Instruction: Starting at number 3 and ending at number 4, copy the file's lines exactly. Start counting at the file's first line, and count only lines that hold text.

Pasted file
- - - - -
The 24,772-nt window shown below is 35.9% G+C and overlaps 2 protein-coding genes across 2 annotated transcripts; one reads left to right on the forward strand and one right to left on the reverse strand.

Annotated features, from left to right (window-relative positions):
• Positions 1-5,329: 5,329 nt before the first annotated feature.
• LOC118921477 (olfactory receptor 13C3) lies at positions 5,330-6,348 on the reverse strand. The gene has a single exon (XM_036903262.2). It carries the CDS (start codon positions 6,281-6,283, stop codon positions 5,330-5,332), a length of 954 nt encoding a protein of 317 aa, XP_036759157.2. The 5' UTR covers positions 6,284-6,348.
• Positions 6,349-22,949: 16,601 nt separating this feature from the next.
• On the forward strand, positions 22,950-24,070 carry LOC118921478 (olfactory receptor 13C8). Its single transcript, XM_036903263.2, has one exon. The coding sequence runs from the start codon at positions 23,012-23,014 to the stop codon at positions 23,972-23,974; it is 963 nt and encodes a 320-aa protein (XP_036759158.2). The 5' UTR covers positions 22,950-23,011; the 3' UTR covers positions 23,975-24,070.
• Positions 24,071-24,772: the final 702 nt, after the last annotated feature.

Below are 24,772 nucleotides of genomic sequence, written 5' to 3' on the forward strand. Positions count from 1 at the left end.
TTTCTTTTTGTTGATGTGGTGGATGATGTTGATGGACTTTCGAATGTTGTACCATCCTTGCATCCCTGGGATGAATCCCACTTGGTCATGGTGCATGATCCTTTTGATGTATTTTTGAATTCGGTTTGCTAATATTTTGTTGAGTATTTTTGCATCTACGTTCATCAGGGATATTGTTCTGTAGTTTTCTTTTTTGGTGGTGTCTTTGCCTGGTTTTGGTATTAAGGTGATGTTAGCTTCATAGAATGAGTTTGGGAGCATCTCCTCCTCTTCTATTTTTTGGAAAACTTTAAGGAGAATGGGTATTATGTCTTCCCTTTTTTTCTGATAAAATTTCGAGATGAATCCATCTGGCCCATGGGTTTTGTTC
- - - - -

• Positions 1-5,329: 5,329 nt before the first annotated feature.
• LOC118921477 (olfactory receptor 13C3) lies at positions 5,330-6,348 on the reverse strand. The gene has a single exon (XM_036903262.2). It carries the CDS (start codon positions 6,281-6,283, stop codon positions 5,330-5,332), a length of 954 nt encoding a protein of 317 aa, XP_036759157.2. The 5' UTR covers positions 6,284-6,348.